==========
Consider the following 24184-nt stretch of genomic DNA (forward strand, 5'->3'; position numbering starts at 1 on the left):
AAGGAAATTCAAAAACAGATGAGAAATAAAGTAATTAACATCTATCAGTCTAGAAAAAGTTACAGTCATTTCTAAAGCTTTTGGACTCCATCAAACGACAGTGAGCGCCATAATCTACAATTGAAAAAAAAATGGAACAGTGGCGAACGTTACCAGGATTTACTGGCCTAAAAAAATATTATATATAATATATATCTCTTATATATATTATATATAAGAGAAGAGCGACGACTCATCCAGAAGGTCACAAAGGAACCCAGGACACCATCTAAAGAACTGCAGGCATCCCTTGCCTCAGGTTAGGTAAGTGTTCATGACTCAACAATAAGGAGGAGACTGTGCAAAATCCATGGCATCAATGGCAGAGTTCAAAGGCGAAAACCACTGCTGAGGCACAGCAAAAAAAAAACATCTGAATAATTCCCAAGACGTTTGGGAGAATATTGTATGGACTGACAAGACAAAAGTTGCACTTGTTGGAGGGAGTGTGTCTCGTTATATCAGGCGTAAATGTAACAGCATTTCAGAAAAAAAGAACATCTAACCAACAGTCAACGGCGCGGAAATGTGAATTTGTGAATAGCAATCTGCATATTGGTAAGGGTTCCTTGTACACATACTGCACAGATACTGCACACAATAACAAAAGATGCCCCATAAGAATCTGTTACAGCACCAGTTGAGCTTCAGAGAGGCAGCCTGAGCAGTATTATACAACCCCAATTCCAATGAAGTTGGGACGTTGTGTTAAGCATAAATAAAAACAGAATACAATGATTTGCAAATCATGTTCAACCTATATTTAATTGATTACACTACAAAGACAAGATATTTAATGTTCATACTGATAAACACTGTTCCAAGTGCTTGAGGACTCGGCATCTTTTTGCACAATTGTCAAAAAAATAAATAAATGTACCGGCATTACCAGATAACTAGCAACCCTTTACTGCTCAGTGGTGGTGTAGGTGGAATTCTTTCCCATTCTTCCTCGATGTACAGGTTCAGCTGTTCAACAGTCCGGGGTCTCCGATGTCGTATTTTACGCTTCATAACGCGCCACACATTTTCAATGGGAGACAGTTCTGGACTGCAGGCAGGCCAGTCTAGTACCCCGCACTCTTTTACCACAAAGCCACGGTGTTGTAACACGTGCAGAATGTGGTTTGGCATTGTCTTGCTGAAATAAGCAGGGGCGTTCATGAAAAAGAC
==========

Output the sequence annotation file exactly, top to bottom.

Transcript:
Consider the following 24184-nt stretch of genomic DNA (forward strand, 5'->3'; position numbering starts at 1 on the left):
AAGGAAATTCAAAAACAGATGAGAAATAAAGTAATTAACATCTATCAGTCTAGAAAAAGTTACAGTCATTTCTAAAGCTTTTGGACTCCATCAAACGACAGTGAGCGCCATAATCTACAATTGAAAAAAAAATGGAACAGTGGCGAACGTTACCAGGATTTACTGGCCTAAAAAAATATTATATATAATATATATCTCTTATATATATTATATATAAGAGAAGAGCGACGACTCATCCAGAAGGTCACAAAGGAACCCAGGACACCATCTAAAGAACTGCAGGCATCCCTTGCCTCAGGTTAGGTAAGTGTTCATGACTCAACAATAAGGAGGAGACTGTGCAAAATCCATGGCATCAATGGCAGAGTTCAAAGGCGAAAACCACTGCTGAGGCACAGCAAAAAAAAAACATCTGAATAATTCCCAAGACGTTTGGGAGAATATTGTATGGACTGACAAGACAAAAGTTGCACTTGTTGGAGGGAGTGTGTCTCGTTATATCAGGCGTAAATGTAACAGCATTTCAGAAAAAAAGAACATCTAACCAACAGTCAACGGCGCGGAAATGTGAATTTGTGAATAGCAATCTGCATATTGGTAAGGGTTCCTTGTACACATACTGCACAGATACTGCACACAATAACAAAAGATGCCCCATAAGAATCTGTTACAGCACCAGTTGAGCTTCAGAGAGGCAGCCTGAGCAGTATTATACAACCCCAATTCCAATGAAGTTGGGACGTTGTGTTAAGCATAAATAAAAACAGAATACAATGATTTGCAAATCATGTTCAACCTATATTTAATTGATTACACTACAAAGACAAGATATTTAATGTTCATACTGATAAACACTGTTCCAAGTGCTTGAGGACTCGGCATCTTTTTGCACAATTGTCAAAAAAATAAATAAATGTACCGGCATTACCAGATAACTAGCAACCCTTTACTGCTCAGTGGTGGTGTAGGTGGAATTCTTTCCCATTCTTCCTCGATGTACAGGTTCAGCTGTTCAACAGTCCGGGGTCTCCGATGTCGTATTTTACGCTTCATAACGCGCCACACATTTTCAATGGGAGACAGTTCTGGACTGCAGGCAGGCCAGTCTAGTACCCCGCACTCTTTTACCACAAAGCCACGGTGTTGTAACACGTGCAGAATGTGGTTTGGCATTGTCTTGCTGAAATAAGCAGGGGCGTTCATGAAAAAGAC